Wednesday, January 10, 2007

What An Honor

I feel so...important.

Never has such an honor been bestowed upon me, so I'm not sure what the proper etiquette is here. (except to look up the word "etiquette" and make sure I spell it correctly, with only one double-t pair, and not two.)

I've been named TIME Magazine's Person of the Year. I don't know what to say.

All of you reading this should start practicing your shocked-and-awed expressions as well, because you've been given the same award.


Yes, you. And you.
And you and you.
And you, too.


The idea behind naming
several hundred million

people as the
"person" of the year
is to give us all credit

for changing and
controlling and manipulating
the Information Age.

Through blogs and

YouTube and MySpace
and breaking news
video clips. And more.

Joe and Josephine Average are being heralded as the ones that can make important news travel fast. And I don't disagree with that.

But out of more than 800 readers who wrote in to voice their opinions after the issue was published, nearly half of them called it a cop-out. And I don't disagree with that, either.

While it's a remarkable thing that's happening to Web 2.0, as it's being coined, surely there could have been an individual more deserving than bloggers or amateur videographers. Were you to press me for a specific example or two, I'd ashamedly have a blank expression. (Britney Spears, perhaps? Oh, wait. She's up for Mother of the Year. Sorry...got those two confused for a minute.)

My point is, in the past it's been given to presidents or queens or popes. The entire list, dating back to its inception in 1927, can be found here. Do I deserve to be among them simply because I ramble on a blog? Or because I read a handful of them regularly?

This isn't the first year that TIME has chosen a group rather than an individual. Past winners have also been Hungarian Freedom Fighters, U.S. scientists, Middle-Americans, and American Women, to name a few.

In 1982, the computer was the first object to be named Person of the Year.

And here we are a quarter century later, taking that object, coupled with Al Gore's magnificent invention, and winning awards ourselves.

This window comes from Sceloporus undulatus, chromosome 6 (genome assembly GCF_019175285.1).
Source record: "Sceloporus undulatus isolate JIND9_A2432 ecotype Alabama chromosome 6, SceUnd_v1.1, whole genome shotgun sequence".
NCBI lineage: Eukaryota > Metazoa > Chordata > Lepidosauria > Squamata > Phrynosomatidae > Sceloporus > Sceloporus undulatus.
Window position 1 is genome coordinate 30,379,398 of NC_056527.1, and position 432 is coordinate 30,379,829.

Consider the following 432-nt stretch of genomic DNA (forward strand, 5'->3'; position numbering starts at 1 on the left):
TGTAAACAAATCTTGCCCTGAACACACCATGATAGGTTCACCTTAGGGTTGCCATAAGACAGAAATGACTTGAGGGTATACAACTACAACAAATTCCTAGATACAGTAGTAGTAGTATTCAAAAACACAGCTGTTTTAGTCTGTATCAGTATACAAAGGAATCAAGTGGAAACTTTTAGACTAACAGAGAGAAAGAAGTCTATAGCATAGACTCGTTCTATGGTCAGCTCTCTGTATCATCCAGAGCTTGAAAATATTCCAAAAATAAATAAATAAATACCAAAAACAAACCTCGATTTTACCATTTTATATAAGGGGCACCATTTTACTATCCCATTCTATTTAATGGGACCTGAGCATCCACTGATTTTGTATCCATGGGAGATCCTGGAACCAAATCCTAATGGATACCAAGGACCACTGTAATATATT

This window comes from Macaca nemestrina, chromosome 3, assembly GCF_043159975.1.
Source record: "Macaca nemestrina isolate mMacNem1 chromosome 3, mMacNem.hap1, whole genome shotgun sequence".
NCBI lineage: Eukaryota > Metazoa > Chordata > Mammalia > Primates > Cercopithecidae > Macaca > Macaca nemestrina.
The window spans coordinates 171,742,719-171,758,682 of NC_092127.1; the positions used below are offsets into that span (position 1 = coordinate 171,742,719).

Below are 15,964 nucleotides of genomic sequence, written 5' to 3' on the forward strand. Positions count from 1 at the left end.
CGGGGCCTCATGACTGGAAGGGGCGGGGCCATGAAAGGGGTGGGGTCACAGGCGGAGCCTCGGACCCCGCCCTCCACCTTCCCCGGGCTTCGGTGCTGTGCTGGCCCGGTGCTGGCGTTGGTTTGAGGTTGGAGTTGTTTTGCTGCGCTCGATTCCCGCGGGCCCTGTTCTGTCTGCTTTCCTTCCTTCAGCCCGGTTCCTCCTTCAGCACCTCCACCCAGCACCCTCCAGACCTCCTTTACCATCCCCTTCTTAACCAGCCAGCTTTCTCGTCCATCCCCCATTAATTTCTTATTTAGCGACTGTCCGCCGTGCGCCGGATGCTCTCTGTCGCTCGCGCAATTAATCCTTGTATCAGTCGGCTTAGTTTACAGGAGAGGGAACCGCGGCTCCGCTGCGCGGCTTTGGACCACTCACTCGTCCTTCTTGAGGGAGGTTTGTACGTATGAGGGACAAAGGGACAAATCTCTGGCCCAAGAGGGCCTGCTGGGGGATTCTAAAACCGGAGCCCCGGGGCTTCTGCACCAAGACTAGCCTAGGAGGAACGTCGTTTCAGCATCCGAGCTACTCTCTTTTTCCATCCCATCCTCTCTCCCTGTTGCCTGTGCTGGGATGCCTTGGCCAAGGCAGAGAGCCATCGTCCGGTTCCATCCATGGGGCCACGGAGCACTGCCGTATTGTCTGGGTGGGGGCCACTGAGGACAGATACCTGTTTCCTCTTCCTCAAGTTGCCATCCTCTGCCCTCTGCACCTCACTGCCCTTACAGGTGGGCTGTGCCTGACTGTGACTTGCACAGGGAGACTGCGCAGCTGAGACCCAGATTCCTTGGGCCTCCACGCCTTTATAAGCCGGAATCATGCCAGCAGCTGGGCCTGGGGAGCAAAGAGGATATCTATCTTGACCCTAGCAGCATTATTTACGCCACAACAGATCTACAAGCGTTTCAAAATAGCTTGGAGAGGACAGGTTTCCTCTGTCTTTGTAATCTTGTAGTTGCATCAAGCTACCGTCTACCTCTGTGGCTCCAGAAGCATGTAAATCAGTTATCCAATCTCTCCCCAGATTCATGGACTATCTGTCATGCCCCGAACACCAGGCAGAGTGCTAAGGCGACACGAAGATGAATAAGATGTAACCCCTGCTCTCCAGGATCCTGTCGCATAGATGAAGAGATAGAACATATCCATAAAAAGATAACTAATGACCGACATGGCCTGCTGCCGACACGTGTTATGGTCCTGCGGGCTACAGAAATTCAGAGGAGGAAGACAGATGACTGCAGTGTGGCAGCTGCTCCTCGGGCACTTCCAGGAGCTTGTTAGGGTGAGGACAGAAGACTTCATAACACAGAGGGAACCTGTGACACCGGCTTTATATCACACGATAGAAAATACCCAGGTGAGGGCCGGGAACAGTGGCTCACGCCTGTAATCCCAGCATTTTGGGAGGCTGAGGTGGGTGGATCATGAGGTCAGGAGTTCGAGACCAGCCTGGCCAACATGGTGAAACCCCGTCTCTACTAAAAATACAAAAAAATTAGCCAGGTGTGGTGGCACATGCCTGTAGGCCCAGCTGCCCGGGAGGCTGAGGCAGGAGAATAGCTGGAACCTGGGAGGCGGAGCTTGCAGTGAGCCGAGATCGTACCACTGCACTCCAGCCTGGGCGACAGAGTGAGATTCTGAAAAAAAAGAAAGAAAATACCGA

I would stand up and take a bow, but it just doesn't feel right.

A couple dozen respondents took this honor in the spirit it was intended, and jokingly said they were going to put it on their résumé. (at least...I hope they were joking.)

Seeing as how TIME got 800 responses to its selection, and how I've got about 800 readers...OK, eight. (or two.)...it'd be fun to hear from all (both) of you on this topic. Do you think it was a good choice? Or a cop-out? And if not you.........then who? Who else deserved recognition in 2006?

I expect my opinion to be in the minority on this one. We'll see.

— • — • —

Side note: The actual cover of the magazine didn't have the word "You." printed on the monitor's screen, but instead had a piece of reflective Mylar in its place, so that when you looked at the magazine, you saw...you. Thing is, that Mylar stuff usually has a few wrinkles and flaws, and when I look at the cover I see what amounts to be a flesh-colored traffic cone shape with eyeglasses and a two-day scruff.

The people at TIME found a Mylar supplier in Minnesota and made them sign a confidentiality agreement before going ahead with the order, so as not to leak who the Person of the Year would be until the magazine was in the mail or on newsstands. Then they placed an order for 6,965,000 pieces of Mylar.

That's a lot of yous.


"It's been my policy to view the Internet
not as an "information highway," but as
an electronic asylum filled with
babbling loonies."
—Mike Royko


"I imagine most stuff
on the information highway
is just roadkill anyway."
—John Updike

3 comments:

  1. Well...The spirit of this years TIME "Person of the Year" was probably well intended. Was it a cop-out? Absolutely.

    That being said, my ego is fragile enough and my pride been damaged enough to gratefully accept this honor. I'm actually gloating.

    Now...Is there an award's ceremony? Do I have to rent a tux? What exactly is the protocol for a such a noble achievement...I'm so excited! Hooray for me!

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  2. Yes, Brad. Hooray for you. Good job.

    I heard there'll be a banquet at the Bil-Mar sometime in March or April. (biggest crowd they'll ever serve.)

    You can go black-tie if you wish, but I'm wearing board shorts and a Hawaiian shirt. So one of us will be very out of place.

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  3. Oh man, I am so there. Someone once told me that she expected to see me on TV someday, talking about my blog. I assumed it would be on the courthouse steps, defending myself over my entry on Mr. Wood. But now, it could be for this!

    I'd like to thank my wife, my kids, my many readers, and of course my wonderful memory for storing all these memories. And a final thank you goes out to blogger.com (which is owned by google.com) for allowing me to store my mind on the useless information super highway.

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